*** WINNER OF THE COSTA BOOK OF THE YEAR 2018 *** ***WINNER OF THE SLIGHTLY FOXED BEST FIRST BIOGRAPHY PRIZE 2018***
'A masterpiece of history and memoir' Evening Standard
'Superb. This is a necessary book - painful, harrowing, tragic, but also uplifting' The Times
Little Lien wasn't taken from her Jewish parents - she was given away in the hope that she might be saved. Hidden and raised by a foster family in Amsterdam during the Nazi occupation, she survived the war only to find that her real parents had not. Much later, she fell out with her foster family, and Bart van Es - the grandson of Lien's foster parents - knew he needed to find out why.
His account of tracing Lien and telling her story is a searing exploration of two lives and two families. It is a story about love and misunderstanding and about the ways that our most painful experiences - so crucial in defining us - can also be redefined.
'Luminous, elegant, haunting - I read it straight through' Philippe Sands, author of East West Street
'Deeply moving. Writes with an almost Sebaldian simplicity and understatement' Guardian
Superb. This is a necessary book - painful, harrowing, tragic, but also uplifting (The Times Book of the Week)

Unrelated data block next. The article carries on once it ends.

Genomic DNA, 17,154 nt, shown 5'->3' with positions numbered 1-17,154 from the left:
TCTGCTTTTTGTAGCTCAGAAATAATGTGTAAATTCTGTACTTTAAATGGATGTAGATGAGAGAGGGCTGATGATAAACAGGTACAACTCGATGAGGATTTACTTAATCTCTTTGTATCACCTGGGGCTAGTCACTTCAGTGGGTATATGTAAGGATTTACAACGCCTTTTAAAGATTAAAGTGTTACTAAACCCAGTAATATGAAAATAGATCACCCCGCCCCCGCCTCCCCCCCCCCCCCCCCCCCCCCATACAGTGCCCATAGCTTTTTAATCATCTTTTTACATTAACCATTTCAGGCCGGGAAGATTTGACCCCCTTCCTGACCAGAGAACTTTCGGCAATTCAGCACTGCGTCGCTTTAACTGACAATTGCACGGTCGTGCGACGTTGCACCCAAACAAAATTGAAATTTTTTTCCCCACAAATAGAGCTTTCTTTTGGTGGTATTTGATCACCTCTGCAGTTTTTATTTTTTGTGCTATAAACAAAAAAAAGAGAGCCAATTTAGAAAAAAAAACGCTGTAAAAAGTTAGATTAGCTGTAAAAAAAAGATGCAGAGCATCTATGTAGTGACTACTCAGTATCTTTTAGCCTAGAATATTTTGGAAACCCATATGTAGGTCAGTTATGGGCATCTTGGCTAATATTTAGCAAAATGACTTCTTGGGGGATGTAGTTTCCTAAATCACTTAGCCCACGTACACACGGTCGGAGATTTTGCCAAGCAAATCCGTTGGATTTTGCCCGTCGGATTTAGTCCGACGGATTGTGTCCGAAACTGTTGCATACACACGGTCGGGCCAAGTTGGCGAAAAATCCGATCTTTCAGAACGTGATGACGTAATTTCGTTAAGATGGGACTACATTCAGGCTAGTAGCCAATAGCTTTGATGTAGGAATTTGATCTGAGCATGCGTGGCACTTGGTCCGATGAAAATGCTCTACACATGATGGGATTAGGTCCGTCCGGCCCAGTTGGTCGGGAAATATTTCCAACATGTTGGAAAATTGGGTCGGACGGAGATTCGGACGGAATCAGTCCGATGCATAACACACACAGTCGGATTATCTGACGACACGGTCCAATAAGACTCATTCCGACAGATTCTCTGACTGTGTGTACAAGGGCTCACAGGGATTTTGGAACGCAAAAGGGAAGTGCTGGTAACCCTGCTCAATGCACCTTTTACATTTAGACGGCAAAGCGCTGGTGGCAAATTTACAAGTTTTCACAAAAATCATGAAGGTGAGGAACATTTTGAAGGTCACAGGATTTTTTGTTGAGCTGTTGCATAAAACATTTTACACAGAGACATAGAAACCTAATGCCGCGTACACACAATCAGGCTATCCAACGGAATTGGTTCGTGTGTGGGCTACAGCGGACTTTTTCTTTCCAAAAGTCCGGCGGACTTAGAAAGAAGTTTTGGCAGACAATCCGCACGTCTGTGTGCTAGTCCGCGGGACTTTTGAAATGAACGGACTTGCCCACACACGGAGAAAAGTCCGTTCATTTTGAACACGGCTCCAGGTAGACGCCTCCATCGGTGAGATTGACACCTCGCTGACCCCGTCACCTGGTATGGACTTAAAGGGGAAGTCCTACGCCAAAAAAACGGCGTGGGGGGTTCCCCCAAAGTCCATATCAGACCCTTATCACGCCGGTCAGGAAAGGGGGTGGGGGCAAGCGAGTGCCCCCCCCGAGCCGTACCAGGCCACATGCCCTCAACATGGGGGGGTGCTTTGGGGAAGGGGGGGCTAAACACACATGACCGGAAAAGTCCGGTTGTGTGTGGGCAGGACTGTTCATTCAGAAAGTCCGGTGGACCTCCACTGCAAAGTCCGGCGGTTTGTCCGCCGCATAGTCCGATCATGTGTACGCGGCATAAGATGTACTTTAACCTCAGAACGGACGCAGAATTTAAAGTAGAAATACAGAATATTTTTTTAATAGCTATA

Astonishing. Van Es has created a masterpiece of history and memoir, concluding on a note of reconciliation, hope and great love (Evening Standard)
An awe-inspiring account of the tragedies and triumphs within the world of the Holocaust's "hide-away" children, and of the families who sheltered them (Georgia Hunter, author of We Were the Lucky Ones)
Brought to life with family photographs and diary entries that add further impact to Lien's harrowing memories and testimony - this deeply affecting and fascinating story is guaranteed to haunt you (Sunday Mirror)
Compassionate and thoughtfully rendered, the book is both a memorable portrait of a remarkable woman and a testament to the healing power of understanding. A complex and uplifting tale (Kirkus)
Remarkable - the story of one traumatic childhood, deeply moving, and told with great dexterity, allowing the wisdoms of today to run parallel with the absorbing narrative of wartime events (Penelope Lively)
A nuanced, moving, and unusual "hidden child" account (Publishers Weekly)